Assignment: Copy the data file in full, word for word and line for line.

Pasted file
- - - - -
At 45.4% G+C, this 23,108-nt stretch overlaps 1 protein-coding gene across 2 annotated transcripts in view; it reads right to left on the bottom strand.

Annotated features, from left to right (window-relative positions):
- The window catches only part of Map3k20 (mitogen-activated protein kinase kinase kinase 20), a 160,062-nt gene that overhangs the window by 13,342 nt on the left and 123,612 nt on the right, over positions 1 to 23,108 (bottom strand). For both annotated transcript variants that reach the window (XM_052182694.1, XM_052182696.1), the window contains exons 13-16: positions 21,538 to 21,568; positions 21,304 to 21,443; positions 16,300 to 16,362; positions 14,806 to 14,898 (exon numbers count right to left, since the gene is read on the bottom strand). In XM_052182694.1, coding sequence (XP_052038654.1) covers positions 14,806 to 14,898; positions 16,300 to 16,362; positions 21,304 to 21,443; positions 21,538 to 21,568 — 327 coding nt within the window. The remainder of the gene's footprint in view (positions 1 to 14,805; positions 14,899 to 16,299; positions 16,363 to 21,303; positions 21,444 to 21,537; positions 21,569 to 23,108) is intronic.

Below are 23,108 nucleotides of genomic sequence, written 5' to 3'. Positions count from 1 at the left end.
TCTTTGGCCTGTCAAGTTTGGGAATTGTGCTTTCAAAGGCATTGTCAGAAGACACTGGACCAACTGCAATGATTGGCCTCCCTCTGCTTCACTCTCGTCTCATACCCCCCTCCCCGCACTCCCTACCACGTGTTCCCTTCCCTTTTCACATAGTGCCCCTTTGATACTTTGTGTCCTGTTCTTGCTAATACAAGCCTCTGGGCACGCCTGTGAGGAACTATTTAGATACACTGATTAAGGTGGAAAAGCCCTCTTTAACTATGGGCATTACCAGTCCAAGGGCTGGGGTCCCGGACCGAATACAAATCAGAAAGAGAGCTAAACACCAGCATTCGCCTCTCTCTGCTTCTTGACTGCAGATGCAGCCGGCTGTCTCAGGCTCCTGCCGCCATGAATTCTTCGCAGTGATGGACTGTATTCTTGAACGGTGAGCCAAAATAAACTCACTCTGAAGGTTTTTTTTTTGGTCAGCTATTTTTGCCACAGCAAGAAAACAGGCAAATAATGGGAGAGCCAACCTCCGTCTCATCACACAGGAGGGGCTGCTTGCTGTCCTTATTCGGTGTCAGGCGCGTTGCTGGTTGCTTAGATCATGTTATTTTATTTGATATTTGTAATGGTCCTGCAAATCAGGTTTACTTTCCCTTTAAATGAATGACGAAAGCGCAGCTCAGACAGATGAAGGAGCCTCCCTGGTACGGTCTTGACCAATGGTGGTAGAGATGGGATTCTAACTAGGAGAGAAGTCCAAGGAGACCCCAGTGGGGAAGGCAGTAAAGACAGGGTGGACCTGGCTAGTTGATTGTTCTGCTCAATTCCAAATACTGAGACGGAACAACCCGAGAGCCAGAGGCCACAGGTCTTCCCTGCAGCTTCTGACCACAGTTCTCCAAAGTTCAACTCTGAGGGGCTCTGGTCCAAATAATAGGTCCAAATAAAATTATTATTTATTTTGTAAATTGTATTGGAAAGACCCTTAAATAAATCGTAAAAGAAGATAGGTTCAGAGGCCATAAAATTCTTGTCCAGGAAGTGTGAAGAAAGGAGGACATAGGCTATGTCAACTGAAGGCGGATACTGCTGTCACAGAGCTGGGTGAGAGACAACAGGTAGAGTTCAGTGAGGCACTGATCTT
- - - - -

At 45.4% G+C, this 23,108-nt stretch overlaps 1 protein-coding gene across 2 annotated transcripts in view; it reads right to left on the bottom strand.

Annotated features, from left to right (window-relative positions):
- The window catches only part of Map3k20 (mitogen-activated protein kinase kinase kinase 20), a 160,062-nt gene that overhangs the window by 13,342 nt on the left and 123,612 nt on the right, over positions 1 to 23,108 (bottom strand). For both annotated transcript variants that reach the window (XM_052182694.1, XM_052182696.1), the window contains exons 13-16: positions 21,538 to 21,568; positions 21,304 to 21,443; positions 16,300 to 16,362; positions 14,806 to 14,898 (exon numbers count right to left, since the gene is read on the bottom strand). In XM_052182694.1, coding sequence (XP_052038654.1) covers positions 14,806 to 14,898; positions 16,300 to 16,362; positions 21,304 to 21,443; positions 21,538 to 21,568 — 327 coding nt within the window. The remainder of the gene's footprint in view (positions 1 to 14,805; positions 14,899 to 16,299; positions 16,363 to 21,303; positions 21,444 to 21,537; positions 21,569 to 23,108) is intronic.

Below are 23,108 nucleotides of genomic sequence, written 5' to 3'. Positions count from 1 at the left end.
TCTTTGGCCTGTCAAGTTTGGGAATTGTGCTTTCAAAGGCATTGTCAGAAGACACTGGACCAACTGCAATGATTGGCCTCCCTCTGCTTCACTCTCGTCTCATACCCCCCTCCCCGCACTCCCTACCACGTGTTCCCTTCCCTTTTCACATAGTGCCCCTTTGATACTTTGTGTCCTGTTCTTGCTAATACAAGCCTCTGGGCACGCCTGTGAGGAACTATTTAGATACACTGATTAAGGTGGAAAAGCCCTCTTTAACTATGGGCATTACCAGTCCAAGGGCTGGGGTCCCGGACCGAATACAAATCAGAAAGAGAGCTAAACACCAGCATTCGCCTCTCTCTGCTTCTTGACTGCAGATGCAGCCGGCTGTCTCAGGCTCCTGCCGCCATGAATTCTTCGCAGTGATGGACTGTATTCTTGAACGGTGAGCCAAAATAAACTCACTCTGAAGGTTTTTTTTTTGGTCAGCTATTTTTGCCACAGCAAGAAAACAGGCAAATAATGGGAGAGCCAACCTCCGTCTCATCACACAGGAGGGGCTGCTTGCTGTCCTTATTCGGTGTCAGGCGCGTTGCTGGTTGCTTAGATCATGTTATTTTATTTGATATTTGTAATGGTCCTGCAAATCAGGTTTACTTTCCCTTTAAATGAATGACGAAAGCGCAGCTCAGACAGATGAAGGAGCCTCCCTGGTACGGTCTTGACCAATGGTGGTAGAGATGGGATTCTAACTAGGAGAGAAGTCCAAGGAGACCCCAGTGGGGAAGGCAGTAAAGACAGGGTGGACCTGGCTAGTTGATTGTTCTGCTCAATTCCAAATACTGAGACGGAACAACCCGAGAGCCAGAGGCCACAGGTCTTCCCTGCAGCTTCTGACCACAGTTCTCCAAAGTTCAACTCTGAGGGGCTCTGGTCCAAATAATAGGTCCAAATAAAATTATTATTTATTTTGTAAATTGTATTGGAAAGACCCTTAAATAAATCGTAAAAGAAGATAGGTTCAGAGGCCATAAAATTCTTGTCCAGGAAGTGTGAAGAAAGGAGGACATAGGCTATGTCAACTGAAGGCGGATACTGCTGTCACAGAGCTGGGTGAGAGACAACAGGTAGAGTTCAGTGAGGCACTGATCTT